Tommy Amaker’s team boasts a lethal offensive backcourt that helped Harvard rank 12th nationally in field-goal shooting and seventh in three-point shooting.
The trio of Wesley Saunders, Siyani Chambers and Laurent Rivard can play some defense, too, having combined for 4.3 steals per game last season.
Although the Gaels finished a disappointing 11-7 in conference play last year, that record is a bit of a mirage.
Three of the seven losses came in overtime or double-OT, including one that took a miraculous buzzer-beater by Marist’s Chavaughn Lewis to extend to a second extra session.
Iona does lose superstar scorer Lamont “Momo” Jones, but this team has plenty of other offensive weapons to draw on.
Three-point gunner Sean Armand is back after tying for sixth nationally in treys made (108), and the Gaels also return the conference’s top post presence in rising junior David Laury.
Rian Pearson and Toledo will put up a serious fight—as will defending champ Akron if point guard Alex Abreu is found innocent of drug trafficking charges—but for the second year in a row, the MAC title will go to the team with the most impressive center.
Now that Zeke Marshall is gone, that honor belongs to the Broncos’ 6’10” Shayne Whittington, a rising senior.
Whittington averaged 13.2 points, 8.8 rebounds and 1.7 blocks a night last season, and the team’s next two leading scorers after him are back as well. Returning, too, is point guard Austin Richie, who improved dramatically in his first year as a starter.
Faced with the daunting task of replacing superstar center Kyle O’Quinn, last year’s Spartans responded by going 16-0 in conference play.
Although that squad fell in the conference tournament to Bethune-Cookman, it’s hard to argue with the 21 games it won or the four starters it brings back for another try at a Big Dance bid.
The most crucial of that quartet is rising senior Jamel Fuentes, a 6’3” point guard who keeps Norfolk State running smoothly on both ends of the floor.
Seven-foot shot-blocker Brandon Goode is back in the pivot, while scoring leader Pendarvis Williams will key the perimeter corps.
The Shockers would have an awfully good chance of recapturing the conference title even if Creighton were still in the league.
With the defending champion Blue Jays off to the revised Big East, Wichita State should have little trouble topping the standings as it tries to build on last season’s Final Four run.
Scoring leader Cleanthony Early headlines the returnees, but he’s not alone by any means. Postseason standouts Ron Baker and Fred VanVleet are also back, and JUCO transfer Earl Watson should be a solid replacement for the graduating Carl Hall inside.
While many of its Mountain West rivals watch their top stars depart this offseason, New Mexico returns a stacked roster. The Lobos look like a safe pick to continue their string of MWC titles, even without UCLA-bound coach Steve Alford.
Point guard Kendall Williams is a fine floor leader and a devastating (though streaky) scorer, and he might not even be the headliner for next season’s squad.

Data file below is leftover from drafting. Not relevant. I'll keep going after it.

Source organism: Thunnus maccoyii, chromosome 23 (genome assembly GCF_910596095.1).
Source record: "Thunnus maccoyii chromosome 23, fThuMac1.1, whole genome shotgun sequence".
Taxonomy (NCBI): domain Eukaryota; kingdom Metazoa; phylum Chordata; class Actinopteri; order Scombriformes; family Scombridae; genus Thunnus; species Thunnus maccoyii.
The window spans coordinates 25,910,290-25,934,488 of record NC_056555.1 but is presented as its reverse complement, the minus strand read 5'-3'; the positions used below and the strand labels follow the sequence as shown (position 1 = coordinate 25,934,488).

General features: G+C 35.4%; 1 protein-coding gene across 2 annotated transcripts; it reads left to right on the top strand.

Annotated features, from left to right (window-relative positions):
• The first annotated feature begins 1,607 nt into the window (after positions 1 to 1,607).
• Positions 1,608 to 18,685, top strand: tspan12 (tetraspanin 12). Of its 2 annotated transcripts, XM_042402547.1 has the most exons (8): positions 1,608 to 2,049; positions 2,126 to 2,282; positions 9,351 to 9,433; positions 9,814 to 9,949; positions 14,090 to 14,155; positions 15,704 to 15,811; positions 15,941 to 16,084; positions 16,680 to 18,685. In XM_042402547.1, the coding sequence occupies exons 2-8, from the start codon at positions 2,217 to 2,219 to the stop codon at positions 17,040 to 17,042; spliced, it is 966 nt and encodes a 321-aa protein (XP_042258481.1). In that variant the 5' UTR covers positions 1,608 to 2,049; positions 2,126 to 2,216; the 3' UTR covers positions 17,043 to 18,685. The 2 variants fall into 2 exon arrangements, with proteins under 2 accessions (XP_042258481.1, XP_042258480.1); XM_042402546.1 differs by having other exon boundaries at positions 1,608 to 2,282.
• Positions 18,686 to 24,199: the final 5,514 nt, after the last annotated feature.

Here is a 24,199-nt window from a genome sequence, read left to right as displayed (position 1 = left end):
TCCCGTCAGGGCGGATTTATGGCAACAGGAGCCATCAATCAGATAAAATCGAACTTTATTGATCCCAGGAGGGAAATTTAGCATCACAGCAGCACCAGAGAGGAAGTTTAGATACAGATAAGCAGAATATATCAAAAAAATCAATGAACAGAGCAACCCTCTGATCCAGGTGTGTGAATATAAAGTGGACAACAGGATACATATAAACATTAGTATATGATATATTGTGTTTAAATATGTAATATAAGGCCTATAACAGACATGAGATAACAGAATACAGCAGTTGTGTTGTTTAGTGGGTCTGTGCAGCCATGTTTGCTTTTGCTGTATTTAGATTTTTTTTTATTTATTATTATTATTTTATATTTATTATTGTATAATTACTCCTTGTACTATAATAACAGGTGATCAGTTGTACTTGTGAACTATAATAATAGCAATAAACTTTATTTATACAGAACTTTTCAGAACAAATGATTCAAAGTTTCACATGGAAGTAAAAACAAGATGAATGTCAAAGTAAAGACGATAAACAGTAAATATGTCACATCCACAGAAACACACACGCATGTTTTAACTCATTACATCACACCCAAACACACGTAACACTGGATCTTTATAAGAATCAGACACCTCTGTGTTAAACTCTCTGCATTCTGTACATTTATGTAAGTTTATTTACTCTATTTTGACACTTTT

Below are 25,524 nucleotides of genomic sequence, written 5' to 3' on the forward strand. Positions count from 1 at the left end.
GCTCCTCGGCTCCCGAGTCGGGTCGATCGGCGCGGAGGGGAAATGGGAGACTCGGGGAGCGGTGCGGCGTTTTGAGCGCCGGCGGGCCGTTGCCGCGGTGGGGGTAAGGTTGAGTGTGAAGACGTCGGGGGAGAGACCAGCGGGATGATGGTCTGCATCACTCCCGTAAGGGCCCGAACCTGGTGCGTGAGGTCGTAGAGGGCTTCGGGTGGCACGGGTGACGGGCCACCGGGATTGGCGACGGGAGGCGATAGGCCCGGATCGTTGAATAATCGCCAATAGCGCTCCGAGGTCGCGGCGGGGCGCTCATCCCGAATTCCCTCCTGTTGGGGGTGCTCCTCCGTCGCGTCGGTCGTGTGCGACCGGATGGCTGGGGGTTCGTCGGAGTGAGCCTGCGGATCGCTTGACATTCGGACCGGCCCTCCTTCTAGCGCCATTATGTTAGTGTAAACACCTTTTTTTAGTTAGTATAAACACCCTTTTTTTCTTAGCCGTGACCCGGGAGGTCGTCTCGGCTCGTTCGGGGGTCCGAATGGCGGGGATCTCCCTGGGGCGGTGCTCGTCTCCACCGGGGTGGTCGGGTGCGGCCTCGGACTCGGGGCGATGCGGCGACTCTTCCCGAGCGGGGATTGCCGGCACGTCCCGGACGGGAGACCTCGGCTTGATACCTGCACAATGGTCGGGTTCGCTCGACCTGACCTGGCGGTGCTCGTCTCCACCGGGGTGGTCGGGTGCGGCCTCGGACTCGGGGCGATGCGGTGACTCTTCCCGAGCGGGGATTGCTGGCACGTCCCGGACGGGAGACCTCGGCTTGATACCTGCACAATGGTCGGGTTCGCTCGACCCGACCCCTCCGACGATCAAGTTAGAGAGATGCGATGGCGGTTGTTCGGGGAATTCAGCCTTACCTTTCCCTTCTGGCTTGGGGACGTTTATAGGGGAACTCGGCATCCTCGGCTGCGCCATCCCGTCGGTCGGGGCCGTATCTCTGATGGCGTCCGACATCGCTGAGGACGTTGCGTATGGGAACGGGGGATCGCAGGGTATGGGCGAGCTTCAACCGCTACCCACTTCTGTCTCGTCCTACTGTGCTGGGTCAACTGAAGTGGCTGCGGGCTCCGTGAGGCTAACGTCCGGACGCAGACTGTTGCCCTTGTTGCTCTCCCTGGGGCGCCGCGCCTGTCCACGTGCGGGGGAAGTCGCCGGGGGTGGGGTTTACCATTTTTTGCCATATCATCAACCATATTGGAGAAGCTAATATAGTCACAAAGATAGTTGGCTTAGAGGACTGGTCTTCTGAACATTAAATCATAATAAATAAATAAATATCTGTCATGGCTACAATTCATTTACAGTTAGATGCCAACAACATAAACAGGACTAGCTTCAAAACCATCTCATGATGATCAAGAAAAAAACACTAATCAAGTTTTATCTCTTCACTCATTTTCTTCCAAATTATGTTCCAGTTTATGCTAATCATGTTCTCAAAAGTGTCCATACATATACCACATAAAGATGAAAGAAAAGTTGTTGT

7’0”, 250-pound Alex Kirk appears ready to blossom into a full-fledged star after spending his first year as a starter playing sidekick to Williams.
All of the Northeast’s leading contenders are weathering significant graduation losses, but none has as good a backup plan as Bryant does.
The Bulldogs lose standout point guard Frankie Dobbs, but rising senior Corey Maynard—pictured having some trouble with Victor Oladipo—is well positioned to pick up the slack after serving as the team’s third starting guard last season.
Maynard will have plenty of talent around him, thanks to the return of Dyami Starks and Alex Francis (a combined 35.1 points per game).
Starks will again be one of the country’s top three-point threats after draining 95 treys (on .408 shooting) as a sophomore.
Although defending champ Belmont returns a dangerous roster of its own, the loss of Ian Clark will keep the Bruins from repeating.
Eastern Kentucky, on the other hand, loses a solid point guard in Mike DiNunno but retains scoring stars Glenn Cosey and Corey Walden to make up for it.
The Colonels finished 12-4 in league play last season, with Belmont accounting for half of those losses.
If Cosey can take over DiNunno’s ball-handling duties—not much of a stretch for the rising senior—EKU’s three-point barrage should put it over the top for its first conference crown since 1979.
Another phenomenal recruiting class, headed by power forward Aaron Gordon, has been the offseason headline-grabber in Tucson. The biggest addition, though, might be a transfer from one of the worst teams in the Atlantic 10.
Ex-Duquesne point guard T.J. McConnell is a lethal defender who also gives the Wildcats exactly the kind of pure distributor their loaded frontcourt needs with Mark Lyons gone.
With Gordon joining last year’s big-man bumper crop (including Kaleb Tarczewski, pictured), Arizona will have too much size and skill down low for any Pac-12 foe to handle.
The Patriot League had the unusual luxury of two NBA-caliber stars last season, but Mike Muscala (Bucknell) and C.J. McCollum (Lehigh) are gone now.